The adult stage started at 7, 5, 6, and 6 d in G1, G10, G20, and G30, respectively. Females of the first generation lived more days, while both sexes in G20 had the shortest lifetime (Fig. 2). Based on the fecundity curves, the highest daily fecundity was observed in G10 (2.69 eggs) at the age of 11 days, while the lowest was at the age of 12 days in G20 (1.5 eggs) (Fig. 3).
Analysis of life table parameters of N. cucumeris indicated differences among the tested generations (Table 2). There was no significant difference between generations in terms of GRR. The lowest value of R0 was observed in G20, but was not significantly different compared with G1. The first generation had the lowest values of r and λ, as well as it had the longest T value (28.2 days) (Table 2).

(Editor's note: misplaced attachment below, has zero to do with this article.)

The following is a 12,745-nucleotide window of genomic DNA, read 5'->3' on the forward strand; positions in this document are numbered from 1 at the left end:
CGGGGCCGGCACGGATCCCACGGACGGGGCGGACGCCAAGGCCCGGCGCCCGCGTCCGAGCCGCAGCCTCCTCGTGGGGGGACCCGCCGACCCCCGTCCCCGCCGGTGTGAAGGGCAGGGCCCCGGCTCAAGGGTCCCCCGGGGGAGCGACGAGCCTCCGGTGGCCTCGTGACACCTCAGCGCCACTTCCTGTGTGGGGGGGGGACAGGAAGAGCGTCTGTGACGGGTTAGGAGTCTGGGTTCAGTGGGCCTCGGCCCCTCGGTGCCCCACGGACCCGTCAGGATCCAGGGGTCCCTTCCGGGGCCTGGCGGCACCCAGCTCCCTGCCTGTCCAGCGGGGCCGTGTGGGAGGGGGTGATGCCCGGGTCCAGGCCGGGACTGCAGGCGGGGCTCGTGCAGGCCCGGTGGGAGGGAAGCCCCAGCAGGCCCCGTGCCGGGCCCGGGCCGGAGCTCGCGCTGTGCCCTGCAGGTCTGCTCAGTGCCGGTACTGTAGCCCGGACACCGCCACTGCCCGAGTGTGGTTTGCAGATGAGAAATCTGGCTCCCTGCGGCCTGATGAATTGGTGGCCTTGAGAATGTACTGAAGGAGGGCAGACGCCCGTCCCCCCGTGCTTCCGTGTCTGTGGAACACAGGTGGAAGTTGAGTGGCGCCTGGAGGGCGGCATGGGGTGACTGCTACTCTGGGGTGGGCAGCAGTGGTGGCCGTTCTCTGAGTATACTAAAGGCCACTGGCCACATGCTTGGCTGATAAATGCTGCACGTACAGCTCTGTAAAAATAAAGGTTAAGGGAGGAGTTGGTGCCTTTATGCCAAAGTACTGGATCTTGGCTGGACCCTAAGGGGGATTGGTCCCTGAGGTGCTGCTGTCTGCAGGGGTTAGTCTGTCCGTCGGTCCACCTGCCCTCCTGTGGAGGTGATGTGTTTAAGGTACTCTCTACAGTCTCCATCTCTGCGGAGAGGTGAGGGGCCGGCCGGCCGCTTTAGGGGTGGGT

Life table parameters of N. cucumeris fed on T. urticae
There were no significant differences in the duration of the egg, larva, total pre-adult, APOP, TPOP, female longevity, male longevity, total lifespan, oviposition, and immature survival (Table 1). G1, followed by G30 and G20, had the highest value of fecundity (Table 1). The start of the adult stage differed little among the generations; 6, 6, 5, and 6 d in G1, G10, G20, and G30, respectively (Fig. 4). Females of the first generation lived longer (54 d) (Fig. 4). The life table parameters, including lx, mx, and fxj of N. cucumeris during 30 generations of feeding on T. urticae (Fig. 5) indicated the highest fecundity was observed in G20 (2.25 eggs) at the age of 14 d. The analysis of the life table data of N. cucumeris showed significant differences among the tested generations (Table 2). Females in G1 had a higher GRR than the other generations. The parameters R0, r, and λ in G1 did not differ significantly from G20 and G30.